Not fast enough: S&P knocks French credit rating to AA from AA+
The agency also believes the government is incapable of
significantly reducing government spending, according to a
statement released on Friday.
President Hollande announced taxes will rise by $4.1 billion (3
billion euros) from next year, a modest number as the
Socialist-led government decided to abandon plans to increase
taxes on programs, which could lose millions of euros in revenue,
which S&P sees as ‘constraining’ growth.
The long term sovereign credit ratings was downgraded one notch
because the French government may fail to spur medium term
growth, but still sees the economic situation as ‘stable’.
At the center of the downgrade is the lack of faith in President
Francois Hollande’s “current approach” to tax reform and growth
France is cutting spending for the first time since 1958.
Prime Minister Jean- Marc Ayrault, in response to the downgrade,
said the rating is still “one of the best in the world” and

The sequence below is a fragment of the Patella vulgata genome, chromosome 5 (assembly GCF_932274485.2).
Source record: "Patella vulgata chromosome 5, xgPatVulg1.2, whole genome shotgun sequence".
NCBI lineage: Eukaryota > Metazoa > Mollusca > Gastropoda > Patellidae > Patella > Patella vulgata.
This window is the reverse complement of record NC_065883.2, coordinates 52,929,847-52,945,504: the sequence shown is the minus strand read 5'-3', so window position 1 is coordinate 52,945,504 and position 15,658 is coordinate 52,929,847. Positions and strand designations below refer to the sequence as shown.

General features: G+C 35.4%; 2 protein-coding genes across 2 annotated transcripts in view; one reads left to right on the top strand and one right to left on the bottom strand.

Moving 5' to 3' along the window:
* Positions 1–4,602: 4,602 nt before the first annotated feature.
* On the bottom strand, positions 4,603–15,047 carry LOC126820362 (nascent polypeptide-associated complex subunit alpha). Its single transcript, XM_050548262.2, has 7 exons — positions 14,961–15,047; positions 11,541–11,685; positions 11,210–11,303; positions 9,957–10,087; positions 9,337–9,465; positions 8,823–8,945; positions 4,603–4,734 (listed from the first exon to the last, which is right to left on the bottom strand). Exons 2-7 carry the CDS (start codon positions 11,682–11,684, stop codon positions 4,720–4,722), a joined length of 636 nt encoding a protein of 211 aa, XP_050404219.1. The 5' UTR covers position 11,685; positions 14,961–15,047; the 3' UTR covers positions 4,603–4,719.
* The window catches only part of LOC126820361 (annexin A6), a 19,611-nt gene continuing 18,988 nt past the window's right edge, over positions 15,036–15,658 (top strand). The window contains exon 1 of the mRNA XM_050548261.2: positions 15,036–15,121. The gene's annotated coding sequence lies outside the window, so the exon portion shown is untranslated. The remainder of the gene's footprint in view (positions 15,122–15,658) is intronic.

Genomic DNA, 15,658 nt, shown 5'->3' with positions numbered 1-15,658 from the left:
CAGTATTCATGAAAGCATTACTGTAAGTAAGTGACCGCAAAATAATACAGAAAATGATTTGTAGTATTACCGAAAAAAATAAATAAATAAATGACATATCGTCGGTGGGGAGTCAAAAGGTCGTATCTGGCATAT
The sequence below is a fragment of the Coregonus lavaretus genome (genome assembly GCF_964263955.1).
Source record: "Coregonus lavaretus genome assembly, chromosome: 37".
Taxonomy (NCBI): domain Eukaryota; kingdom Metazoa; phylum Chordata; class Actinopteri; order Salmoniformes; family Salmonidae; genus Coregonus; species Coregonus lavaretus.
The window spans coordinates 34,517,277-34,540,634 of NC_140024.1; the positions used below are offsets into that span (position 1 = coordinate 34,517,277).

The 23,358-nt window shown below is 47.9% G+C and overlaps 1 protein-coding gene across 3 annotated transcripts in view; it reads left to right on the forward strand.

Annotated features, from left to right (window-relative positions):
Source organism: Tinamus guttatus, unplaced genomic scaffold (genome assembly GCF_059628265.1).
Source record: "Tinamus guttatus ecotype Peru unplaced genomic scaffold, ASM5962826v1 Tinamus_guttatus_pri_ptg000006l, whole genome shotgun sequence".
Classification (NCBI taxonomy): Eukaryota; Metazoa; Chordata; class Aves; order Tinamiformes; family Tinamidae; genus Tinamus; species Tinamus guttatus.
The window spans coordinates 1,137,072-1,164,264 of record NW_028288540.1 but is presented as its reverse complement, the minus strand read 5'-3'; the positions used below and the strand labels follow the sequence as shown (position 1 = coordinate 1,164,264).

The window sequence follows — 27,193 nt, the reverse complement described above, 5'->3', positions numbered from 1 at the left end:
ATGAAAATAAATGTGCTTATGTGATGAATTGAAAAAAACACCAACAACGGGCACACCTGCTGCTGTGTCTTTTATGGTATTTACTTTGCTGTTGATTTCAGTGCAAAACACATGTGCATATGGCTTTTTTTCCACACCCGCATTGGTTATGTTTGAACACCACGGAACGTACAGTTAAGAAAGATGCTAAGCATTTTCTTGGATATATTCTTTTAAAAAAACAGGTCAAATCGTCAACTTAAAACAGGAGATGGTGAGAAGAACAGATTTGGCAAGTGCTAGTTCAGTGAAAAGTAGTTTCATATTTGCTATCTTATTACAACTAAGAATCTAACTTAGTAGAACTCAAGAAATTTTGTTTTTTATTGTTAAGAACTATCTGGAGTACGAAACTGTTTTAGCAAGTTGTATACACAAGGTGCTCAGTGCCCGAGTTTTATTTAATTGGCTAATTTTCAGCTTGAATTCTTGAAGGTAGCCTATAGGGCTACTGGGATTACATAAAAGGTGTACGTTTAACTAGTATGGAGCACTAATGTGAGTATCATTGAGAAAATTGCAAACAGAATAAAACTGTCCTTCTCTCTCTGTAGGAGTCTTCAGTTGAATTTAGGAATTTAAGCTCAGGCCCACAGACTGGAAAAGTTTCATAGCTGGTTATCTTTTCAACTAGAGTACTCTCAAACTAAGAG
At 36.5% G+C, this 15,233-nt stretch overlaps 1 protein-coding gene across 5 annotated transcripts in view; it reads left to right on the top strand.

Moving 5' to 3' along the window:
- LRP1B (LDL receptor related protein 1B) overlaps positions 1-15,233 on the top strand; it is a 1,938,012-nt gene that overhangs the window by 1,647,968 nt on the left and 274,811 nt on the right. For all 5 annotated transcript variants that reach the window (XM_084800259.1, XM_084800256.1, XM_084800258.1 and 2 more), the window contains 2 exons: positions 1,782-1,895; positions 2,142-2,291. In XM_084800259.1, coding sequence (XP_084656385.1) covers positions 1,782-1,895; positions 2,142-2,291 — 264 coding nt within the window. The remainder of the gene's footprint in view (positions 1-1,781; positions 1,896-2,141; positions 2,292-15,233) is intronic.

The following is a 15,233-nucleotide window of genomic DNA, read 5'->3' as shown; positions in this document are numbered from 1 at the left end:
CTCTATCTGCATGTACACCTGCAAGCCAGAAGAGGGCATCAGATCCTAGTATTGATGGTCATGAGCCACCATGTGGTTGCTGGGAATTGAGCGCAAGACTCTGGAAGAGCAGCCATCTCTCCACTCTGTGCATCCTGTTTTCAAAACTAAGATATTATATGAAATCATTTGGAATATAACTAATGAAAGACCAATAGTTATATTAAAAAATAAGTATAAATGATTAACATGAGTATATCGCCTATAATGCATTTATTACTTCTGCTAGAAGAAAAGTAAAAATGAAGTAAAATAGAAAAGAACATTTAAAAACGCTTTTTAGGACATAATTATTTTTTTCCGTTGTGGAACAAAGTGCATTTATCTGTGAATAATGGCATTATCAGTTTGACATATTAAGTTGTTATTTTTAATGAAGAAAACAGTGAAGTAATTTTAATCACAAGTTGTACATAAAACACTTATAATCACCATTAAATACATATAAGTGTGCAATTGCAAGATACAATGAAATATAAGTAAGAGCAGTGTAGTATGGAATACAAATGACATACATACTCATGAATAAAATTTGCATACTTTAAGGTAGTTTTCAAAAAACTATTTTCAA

that the agency “didn’t take into account all the
reforms” Le Monde reports.
All three major rating agencies stripped France of top-grade
triple-A status. France was bumped from its AAA level in July by
Fitch, and in November 2012 was downgraded by Moody’s Investor
Services to Aa1 from Aaa.
“We believe lower economic growth is constraining the
government's ability to consolidate public finances," S&P
said in a statement. The agency said there is less than a
one-in-three chance they will change the rating over the next two
Last week Fitch upgraded Spain's rating after its central bank
said it had exited recession.
Hollande’s approval rating of 26 percent as of October reflects the
lukewarm reaction to his labor law policies, which make it easier
to fire employees and lengthens the average work life. Hollande
is also considering cutting France’s cushy pension benefits,
which is highly unpopular
Gross domestic product will expand 0.2 percent and 0.9 percent in
2014, and then 1.7 percent in 2015, according to European